Do Vegans Get Heart Disease?

 

Do Vegans Get Heart Disease?

 

I’ve hear this question more than once from patients and acquaintances and the short answer is yes, vegans get heart disease. Heart disease is an equal opportunity afflicter and vegans are just as prone to it as any one else.

One of the reasons I think this question has come up more often in the past year or so is due to the popularity of “The China Study” and the companion movie “Forks Over Knives.” While researching the different points made in theses books I came across Denise Minger, a blogger and former vegan who has a done an incredibly in depth, scientifically based counter to the premise presented in “The China Study.”  Since she has done a far more meticulous and thorough job than I would, I’m going to post her links for anybody who is interested in this subject.

The gist of the question of whether or not vegans get heart disease is largely based on the eronious assumption that fat, particularly saturated fat is the culprit in heart disease, and since vegans don’t eat any animal products, they therefore should have less heart disease. Heart disease and stokes are caused by oxidation, inflammation, glycation (the uncontrolled bonding of sugars to proteins or fats) and small LDL particles– processes triggered by sugar consumption in all its forms, especially wheat. The Vegan food guide on the left, is not all that different than what is recommended by the American Heart Association and the Diabetic Association in terms of grain consumption. It is also a recipe for heart disease and type two diabetes.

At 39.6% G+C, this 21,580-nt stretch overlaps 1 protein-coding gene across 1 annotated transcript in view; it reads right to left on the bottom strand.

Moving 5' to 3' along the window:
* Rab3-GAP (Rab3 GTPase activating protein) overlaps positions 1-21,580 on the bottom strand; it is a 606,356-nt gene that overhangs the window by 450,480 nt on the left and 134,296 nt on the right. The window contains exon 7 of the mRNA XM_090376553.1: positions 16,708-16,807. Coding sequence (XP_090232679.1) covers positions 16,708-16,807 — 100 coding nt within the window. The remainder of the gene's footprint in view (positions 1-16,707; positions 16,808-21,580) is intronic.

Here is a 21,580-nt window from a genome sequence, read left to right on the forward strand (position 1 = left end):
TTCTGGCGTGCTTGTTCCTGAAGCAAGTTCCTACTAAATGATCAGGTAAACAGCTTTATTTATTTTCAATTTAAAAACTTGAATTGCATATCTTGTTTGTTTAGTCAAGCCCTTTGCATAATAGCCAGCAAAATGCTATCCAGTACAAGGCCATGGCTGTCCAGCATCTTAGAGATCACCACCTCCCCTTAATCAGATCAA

While I personally respect anyone’s own personal dietary choices, I feel that my job as a physician is to provide my patients with the best scientific and clinical advice. Though nutrition research seems to be constantly changing, the fundamentals of our biochemistry and heredity remain constant. For those interested, I highly recommend reading Ms. Minger’s articles.

 

The China Study: Fact or Fallacy? (My original critique of “The China Study” by T. Colin Campbell.)

Forks Over Knives: Is the Science Legit? (A critique of the science behind “Forks Over Knives,” a documentary heavily featuring Campbell and his work.)

The China Study: A Formal Analysis and Response (A referenced, uber-long, and cleaned-up collection of all my criticisms pertaining to “The China Study”—more academic and less colloquial, for anyone who prefers the former.)

One Year Later: The China Study, Revisited and Re-Bashed (A collection of peer-reviewed studies based on the China Study data that contradict Campbell’s interpretations and claims.)

The China Study: My Response to Campbell (My response to Campbell’s first reply to my critique.)

3 Comments

  • Debra

    Reply Reply June 4, 2012

    When I read the topic question, my answer is also a ‘yes’, although I don’t have an explanation. This is a good to know and I’m looking forward to reading Denise Minger’s articles. If a topic is about health, I’m all ears. Thanks for the share!
    Debra recently posted..signs he wants to breakup with meMy Profile

  • Claire

    Reply Reply June 7, 2012

    This is a good to know and I’m looking forward to reading Denise Minger’s article. Thanks that you’ve shared.
    Claire recently posted..Lisa Olsens Pregnancy Miracle Book ReviewsMy Profile

  • Jillian

    Reply Reply July 9, 2012

    I think more people should know about this. It’s not like all vegans know about the risk of hear disease. Lots of article to read and I’m excited. Thanks!
    Jillian recently posted..editing software platformMy Profile

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